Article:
The two men who headed SUPES Academy, the principal-training company at the center of a federal corruption case, pleaded not guilty Wednesday to the charges against them — just one day after former Chicago Public Schools CEO Barbara Byrd-Bennett admitted to steering contracts to their company in exchange for the promise of future kickbacks.
Gary Solomon and Thomas Vranas, who co-owned SUPES and a related company, Synesi Associates, are free on release during their prosecution, but cannot travel outside the continental United States. Both men are facing charges of multiple counts of fraud and bribery of a government official, and one count of conspiracy to defraud the United States. Their now-defunct companies, SUPES and Synesi, also were charged as “corporate defendants” with several counts of fraud. Lawyers entered “not guilty” pleas on behalf of the companies.
Federal prosecutors say they expect the discovery phase to move quickly and to be “voluminous,” including bank records and emails. A lawyer for Solomon said Wednesday that his client had cooperated with federal authorities and didn’t anticipate going to trial — which could indicate he will eventually plead guilty, the Tribune reports.
When questioned by reporters this week, Mayor Rahm Emanuel said he didn’t know Solomon and had “no relationship” with him. “The U.S. attorney just finished five months of review. Didn’t talk to me about anything, ” Emanuel said, according to the Sun-Times. “And I don’t believe that mayors should get involved in contracts, which is why I did not.” (A lawyer for Solomon also said his client had no relationship with the mayor.)
In an interview with Chicago magazine conducted after the indictment was released, former CPS CEO Jean-Claude Brizard — who led CPS before Byrd-Bennett, and is now an education consultant in Washington, D.C. — reiterated that Solomon called him to encourage him to apply for the CPS CEO opening. “My response was, ‘Chicago would never hire an educator.’ Solomon said, ‘They really want to talk to you. Will you talk to them?’ So I talked to [Emanuel],” Brizard said.
On a related note, the Detroit News is reporting that Byrd-Bennett is now facing scrutiny for her tenure in Detroit. According to the newspaper, Synesi was awarded close to $1.5 million in contracts with Detroit Public Schools while Byrd-Bennett worked for the district.
2. Roosevelt University finances … The Chicago Tribune’s Heather Gillers takes a close look at the finances of Roosevelt University in the South Loop – and it’s not a pretty picture. The private university has to make big cuts in order to pay back the loan principal for the shiny $123 million campus it built just three years ago in the hopes of attracting more traditional college-aged students.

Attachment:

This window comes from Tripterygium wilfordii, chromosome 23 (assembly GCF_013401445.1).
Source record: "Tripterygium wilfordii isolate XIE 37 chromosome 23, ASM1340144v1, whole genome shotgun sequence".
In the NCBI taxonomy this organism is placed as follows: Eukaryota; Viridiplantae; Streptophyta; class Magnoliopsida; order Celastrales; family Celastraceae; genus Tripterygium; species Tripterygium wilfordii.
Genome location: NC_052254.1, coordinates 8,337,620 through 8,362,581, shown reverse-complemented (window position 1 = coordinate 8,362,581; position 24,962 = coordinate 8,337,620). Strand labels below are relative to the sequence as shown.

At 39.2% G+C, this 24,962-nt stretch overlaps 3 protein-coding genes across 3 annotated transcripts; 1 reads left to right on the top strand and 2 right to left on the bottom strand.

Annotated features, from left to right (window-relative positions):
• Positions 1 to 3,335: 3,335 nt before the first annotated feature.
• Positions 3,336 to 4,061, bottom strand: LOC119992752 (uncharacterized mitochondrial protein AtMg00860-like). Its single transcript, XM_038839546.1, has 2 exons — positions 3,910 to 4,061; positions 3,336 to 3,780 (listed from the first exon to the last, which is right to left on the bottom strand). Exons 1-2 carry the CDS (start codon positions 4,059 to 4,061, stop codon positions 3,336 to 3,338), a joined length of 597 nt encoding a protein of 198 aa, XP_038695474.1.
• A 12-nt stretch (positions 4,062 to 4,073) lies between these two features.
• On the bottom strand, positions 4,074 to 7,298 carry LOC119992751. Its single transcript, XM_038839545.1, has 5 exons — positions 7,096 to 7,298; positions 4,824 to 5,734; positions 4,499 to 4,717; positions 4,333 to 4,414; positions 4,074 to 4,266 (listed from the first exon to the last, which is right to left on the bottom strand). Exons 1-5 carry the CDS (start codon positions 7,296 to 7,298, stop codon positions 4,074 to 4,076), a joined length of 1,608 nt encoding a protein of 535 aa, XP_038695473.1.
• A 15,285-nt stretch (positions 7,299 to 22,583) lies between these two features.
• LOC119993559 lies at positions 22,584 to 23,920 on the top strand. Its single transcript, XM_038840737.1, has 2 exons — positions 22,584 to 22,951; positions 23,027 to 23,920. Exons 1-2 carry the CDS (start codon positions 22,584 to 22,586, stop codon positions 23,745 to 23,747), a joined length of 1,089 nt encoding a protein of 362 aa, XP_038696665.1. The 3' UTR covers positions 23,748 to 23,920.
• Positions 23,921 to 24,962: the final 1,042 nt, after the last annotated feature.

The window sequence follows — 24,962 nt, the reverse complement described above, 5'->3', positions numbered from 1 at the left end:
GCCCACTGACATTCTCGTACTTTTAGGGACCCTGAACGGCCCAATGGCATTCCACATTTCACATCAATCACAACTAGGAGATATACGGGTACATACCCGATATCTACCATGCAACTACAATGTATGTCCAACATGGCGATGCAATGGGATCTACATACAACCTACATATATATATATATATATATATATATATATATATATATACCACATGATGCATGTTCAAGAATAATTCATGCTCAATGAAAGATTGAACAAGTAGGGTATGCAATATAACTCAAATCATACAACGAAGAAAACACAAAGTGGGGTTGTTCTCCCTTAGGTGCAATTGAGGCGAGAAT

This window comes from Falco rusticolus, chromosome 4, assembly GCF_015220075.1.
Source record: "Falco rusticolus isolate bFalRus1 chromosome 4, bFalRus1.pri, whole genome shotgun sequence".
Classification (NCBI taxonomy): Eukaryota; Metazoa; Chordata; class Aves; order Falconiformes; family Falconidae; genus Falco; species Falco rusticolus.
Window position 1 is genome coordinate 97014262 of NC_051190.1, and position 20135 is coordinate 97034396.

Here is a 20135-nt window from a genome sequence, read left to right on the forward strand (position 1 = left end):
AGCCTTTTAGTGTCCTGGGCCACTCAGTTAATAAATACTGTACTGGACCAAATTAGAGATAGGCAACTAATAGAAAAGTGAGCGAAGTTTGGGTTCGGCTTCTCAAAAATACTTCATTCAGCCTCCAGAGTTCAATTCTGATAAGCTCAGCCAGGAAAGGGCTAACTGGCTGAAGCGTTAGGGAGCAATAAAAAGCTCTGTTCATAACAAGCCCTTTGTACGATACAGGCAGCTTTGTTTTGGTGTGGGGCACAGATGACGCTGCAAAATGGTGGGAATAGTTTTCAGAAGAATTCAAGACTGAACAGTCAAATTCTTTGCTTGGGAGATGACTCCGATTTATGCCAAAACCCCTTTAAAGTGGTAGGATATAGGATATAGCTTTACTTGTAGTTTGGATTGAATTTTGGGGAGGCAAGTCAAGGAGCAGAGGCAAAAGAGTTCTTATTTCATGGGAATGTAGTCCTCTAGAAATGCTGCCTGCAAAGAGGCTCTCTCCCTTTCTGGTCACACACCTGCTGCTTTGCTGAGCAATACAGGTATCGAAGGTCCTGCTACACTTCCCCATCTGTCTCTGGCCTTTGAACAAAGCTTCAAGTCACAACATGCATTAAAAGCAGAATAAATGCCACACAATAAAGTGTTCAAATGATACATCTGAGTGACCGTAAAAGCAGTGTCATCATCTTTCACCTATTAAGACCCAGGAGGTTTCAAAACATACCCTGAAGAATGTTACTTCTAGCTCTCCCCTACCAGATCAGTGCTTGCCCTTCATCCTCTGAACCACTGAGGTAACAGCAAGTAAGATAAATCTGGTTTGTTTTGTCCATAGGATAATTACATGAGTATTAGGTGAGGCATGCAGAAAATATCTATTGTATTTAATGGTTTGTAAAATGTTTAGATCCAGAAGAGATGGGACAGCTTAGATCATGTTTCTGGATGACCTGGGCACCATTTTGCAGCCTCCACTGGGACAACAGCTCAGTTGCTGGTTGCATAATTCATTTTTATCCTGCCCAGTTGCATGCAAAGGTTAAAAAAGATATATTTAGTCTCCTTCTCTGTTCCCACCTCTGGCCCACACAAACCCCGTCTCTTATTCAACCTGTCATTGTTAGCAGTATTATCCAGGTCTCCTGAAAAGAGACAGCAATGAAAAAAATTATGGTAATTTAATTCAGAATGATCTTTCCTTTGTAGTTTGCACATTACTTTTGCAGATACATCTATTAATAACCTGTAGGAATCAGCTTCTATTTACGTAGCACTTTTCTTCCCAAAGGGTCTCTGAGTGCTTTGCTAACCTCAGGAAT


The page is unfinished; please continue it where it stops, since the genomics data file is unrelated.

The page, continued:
To justify the building – a pet project of former President Charles Middleton, who retired in June – school officials predicted that higher enrollment and higher tuition prices would bring in an additional $40 million in tuition dollars by 2014. But enrollment has fallen short of projections – there are fewer students today than the year construction began –and the university was able to bring in only an additional $5 million.
Gillers notes that the school is using 11 percent of its operating budget to cover debt payments – almost double the amount that a financially stable institution would pay.
And there are other problems. Only 30 percent of full-time freshmen enrolled in 2008 earned a bachelor’s degree by 2014 – the lowest rate in a decade, preliminary data from the National Center for Education Statistics revealed.
In a separate story, the Tribune says that many Roosevelt students have organized to call for more transparency in the financial aid process and more guidance for students. Some say they were given unreasonable financial aid estimates when they arrived and given little support on questions about tuition.
Roosevelt’s new president, Ali Malekzadeh, apologized for financial aid problems and said more administrators will be hired in the financial aid department. But still, he says the new construction was “absolutely” the right move and “a major selling point for any university.” He plans to improve the school’s finances by cutting spending on administration and in other areas that have not yet been determined.
3. While we’re on higher ed … A recent analysis by the Better Government Association revealed that Chicago-area community college leaders earn salaries that are often much higher than their peers across the country. While the average annual salary for top national administrators is $194,000, those in Chicago and its suburbs are raking in an average of $240,872.
Salaries ranged from $183,750, which went to Don Manning at South Suburban College in South Holland, to David Sam’s $279,191 at Elgin Community College. Sam’s annual compensation totals $415,529 when benefits are added. They include an annuity contribution from the school, “retention” bonus, housing allowance, pension contribution, expense account, health care coverage, a leased vehicle, cellphone and laptop.